One of southern Africa’s most significant leaders, Moshoeshoe I, began to distinguish himself at the dawn of the 19th century. As the region was increasingly subjected to land theft and conquest, the young chief began uniting smaller groups into one larger community. By focusing on commonalities, he compelled varied ethnicities into unified action.
As a consolidated group, Moshoeshoe I led the larger community into almost impenetrable mountain terrain—insulated from adversaries—to safe refuge. Once secured, a highly effective army was built and a legendary diplomatic campaign launched, that enabled the creation of Basotholand, the foundation for present-day Lesotho.
Under the leadership of Moshoeshoe I, smaller groups under attack from outside forces turned inward and became the Basotho. As a result, they not only survived, but preserved a distinct language, culture, and homeland. Click below to learn more about the power of a people who find refuge in one another.
Inspired by the 1804 freedom fighters who ended slavery in Haiti, Denmark Vesey organized the 1822 Charleston, South Carolina revolt. His plan was extensive, involving those free and enslaved, who reportedly numbered thousands. The liberators were to slay captors as they slept, and then fight their way to the docks from which they would sail to Haiti. While Vesey’s plans were eventually leaked, resulting in his execution along with 37 others, his courageous vision of freedom that required him to free not only himself, is instructive.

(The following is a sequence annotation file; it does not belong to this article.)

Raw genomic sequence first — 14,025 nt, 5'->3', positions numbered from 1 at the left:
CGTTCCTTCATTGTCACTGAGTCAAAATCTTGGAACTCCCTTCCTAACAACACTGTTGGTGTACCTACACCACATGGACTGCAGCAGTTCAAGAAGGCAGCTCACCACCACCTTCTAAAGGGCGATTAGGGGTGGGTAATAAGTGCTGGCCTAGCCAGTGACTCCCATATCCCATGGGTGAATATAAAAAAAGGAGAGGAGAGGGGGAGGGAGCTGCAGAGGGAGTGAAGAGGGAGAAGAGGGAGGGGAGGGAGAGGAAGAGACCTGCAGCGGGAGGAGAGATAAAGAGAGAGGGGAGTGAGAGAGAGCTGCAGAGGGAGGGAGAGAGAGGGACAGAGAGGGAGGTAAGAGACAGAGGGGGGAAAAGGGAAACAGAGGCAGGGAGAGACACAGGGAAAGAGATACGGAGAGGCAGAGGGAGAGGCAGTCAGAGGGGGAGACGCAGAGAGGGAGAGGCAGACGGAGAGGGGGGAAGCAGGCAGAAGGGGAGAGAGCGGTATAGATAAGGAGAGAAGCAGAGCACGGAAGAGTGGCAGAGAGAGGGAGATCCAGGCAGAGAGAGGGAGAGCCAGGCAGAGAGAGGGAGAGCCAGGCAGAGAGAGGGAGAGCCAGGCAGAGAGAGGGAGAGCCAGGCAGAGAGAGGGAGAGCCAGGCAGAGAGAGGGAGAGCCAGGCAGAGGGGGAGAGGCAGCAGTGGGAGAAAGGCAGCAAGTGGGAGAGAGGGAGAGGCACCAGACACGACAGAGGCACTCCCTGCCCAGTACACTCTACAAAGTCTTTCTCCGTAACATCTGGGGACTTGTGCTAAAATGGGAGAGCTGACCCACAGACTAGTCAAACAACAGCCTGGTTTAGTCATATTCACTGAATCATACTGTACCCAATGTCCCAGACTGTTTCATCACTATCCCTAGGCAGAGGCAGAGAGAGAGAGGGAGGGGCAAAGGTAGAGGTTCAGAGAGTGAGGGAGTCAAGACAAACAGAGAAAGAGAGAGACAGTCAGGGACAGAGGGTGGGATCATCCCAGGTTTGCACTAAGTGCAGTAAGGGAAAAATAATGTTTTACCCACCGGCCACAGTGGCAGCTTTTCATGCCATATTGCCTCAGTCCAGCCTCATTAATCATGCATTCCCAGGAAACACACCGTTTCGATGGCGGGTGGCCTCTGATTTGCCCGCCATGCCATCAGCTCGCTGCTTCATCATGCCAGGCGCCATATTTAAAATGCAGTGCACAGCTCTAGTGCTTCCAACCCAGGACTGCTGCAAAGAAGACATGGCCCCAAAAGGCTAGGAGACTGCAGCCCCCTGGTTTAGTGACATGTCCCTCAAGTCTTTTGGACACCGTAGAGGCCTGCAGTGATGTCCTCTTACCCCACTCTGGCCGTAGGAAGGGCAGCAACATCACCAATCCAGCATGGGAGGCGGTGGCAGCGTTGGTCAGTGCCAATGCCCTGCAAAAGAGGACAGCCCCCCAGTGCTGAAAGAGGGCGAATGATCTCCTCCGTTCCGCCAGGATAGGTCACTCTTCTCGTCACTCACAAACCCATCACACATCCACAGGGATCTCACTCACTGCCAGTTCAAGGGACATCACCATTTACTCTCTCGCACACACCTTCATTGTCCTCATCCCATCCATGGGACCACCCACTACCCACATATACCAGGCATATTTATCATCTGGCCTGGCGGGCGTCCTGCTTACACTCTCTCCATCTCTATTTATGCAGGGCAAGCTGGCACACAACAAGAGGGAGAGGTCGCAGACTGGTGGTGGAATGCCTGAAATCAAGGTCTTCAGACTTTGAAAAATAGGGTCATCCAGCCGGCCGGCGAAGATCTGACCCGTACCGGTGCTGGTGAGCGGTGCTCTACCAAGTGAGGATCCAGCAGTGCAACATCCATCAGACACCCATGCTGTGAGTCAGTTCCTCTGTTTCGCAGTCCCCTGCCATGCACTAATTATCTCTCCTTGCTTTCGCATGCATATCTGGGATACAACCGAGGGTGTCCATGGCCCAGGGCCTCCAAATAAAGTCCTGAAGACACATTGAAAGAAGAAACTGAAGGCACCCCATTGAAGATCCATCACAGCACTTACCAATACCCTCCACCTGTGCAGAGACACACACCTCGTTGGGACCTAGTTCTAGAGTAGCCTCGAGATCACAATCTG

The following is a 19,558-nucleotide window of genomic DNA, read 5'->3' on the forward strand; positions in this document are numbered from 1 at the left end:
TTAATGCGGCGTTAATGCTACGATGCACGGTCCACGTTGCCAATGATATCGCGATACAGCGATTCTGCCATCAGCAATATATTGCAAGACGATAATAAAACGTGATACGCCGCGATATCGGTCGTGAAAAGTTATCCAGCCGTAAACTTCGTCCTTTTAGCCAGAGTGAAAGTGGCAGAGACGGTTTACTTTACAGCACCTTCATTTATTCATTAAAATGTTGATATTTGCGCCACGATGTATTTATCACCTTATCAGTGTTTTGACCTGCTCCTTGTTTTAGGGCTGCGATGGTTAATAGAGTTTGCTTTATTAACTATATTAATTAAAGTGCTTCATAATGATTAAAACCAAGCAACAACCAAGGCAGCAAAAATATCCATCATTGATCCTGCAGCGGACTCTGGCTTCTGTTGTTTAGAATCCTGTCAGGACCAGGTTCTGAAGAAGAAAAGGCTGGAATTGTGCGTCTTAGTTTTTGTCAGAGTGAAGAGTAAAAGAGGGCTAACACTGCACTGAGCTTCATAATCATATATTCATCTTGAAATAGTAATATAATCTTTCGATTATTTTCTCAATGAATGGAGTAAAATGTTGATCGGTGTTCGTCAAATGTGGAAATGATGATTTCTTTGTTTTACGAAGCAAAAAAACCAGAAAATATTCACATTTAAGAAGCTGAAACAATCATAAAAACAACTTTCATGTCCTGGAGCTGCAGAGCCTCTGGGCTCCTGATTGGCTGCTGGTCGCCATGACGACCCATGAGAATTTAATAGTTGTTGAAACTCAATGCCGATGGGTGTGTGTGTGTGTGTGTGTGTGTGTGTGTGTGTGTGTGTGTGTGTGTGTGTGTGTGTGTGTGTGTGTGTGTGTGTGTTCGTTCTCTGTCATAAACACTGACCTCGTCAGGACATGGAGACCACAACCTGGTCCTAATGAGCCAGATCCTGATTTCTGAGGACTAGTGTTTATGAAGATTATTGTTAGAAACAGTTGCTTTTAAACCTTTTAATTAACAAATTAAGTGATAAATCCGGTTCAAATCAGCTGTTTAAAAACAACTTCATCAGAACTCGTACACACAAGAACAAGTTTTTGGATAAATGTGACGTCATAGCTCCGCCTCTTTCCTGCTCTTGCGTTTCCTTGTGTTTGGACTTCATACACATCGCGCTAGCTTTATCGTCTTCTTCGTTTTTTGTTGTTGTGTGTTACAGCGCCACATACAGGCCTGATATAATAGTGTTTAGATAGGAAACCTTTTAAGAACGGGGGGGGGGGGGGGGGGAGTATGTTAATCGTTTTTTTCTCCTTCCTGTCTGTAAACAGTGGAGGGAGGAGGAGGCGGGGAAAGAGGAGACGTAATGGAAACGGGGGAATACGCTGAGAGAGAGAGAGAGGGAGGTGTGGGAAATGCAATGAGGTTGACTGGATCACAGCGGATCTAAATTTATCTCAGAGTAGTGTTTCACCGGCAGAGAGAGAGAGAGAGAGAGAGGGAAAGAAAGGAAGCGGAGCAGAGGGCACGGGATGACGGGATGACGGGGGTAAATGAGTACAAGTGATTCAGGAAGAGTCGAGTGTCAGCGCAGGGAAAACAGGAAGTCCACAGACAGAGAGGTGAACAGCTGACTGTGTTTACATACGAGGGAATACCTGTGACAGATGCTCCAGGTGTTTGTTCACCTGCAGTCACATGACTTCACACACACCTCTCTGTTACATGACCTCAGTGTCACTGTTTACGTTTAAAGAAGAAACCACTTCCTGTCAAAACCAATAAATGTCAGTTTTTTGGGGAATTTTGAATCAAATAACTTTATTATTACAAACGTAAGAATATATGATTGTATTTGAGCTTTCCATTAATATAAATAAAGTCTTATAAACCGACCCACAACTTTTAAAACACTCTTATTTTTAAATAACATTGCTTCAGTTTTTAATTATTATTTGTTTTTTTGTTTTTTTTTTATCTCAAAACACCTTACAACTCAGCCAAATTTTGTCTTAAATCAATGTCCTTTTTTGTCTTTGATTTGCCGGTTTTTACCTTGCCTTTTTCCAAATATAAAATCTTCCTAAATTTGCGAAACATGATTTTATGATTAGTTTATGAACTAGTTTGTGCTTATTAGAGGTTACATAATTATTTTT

Years before the revolt was planned, Vesey managed to purchased his own freedom and set up a carpentry business. He became a lay preacher among Charleston’s free community and worshipped at the church that became Mother Emanuel after the civil war. Despite Vesey’s relative accomplishments, his earnest offer to purchase his wife and son from bondage were refused. He was continually reminded that despite experiencing individual freedom and more opportunities than most, he was not really free until the larger community of Black people were also free.
Click below to learn more about a revolt that began in the heart of Denmark Vesey, a free man who understood how his individual well-being was inextricably tied to the well-being of other Black people.
She’s only 17. Yet, Dasia Taylor has created a unique medical technology that makes surgical sutures change colors to detect infections. Since post-surgical infections are a common problem, being able to more closely monitor and know when infections begin could be a significant game changer. Taylor’s invention could directly impact an untold number of lives.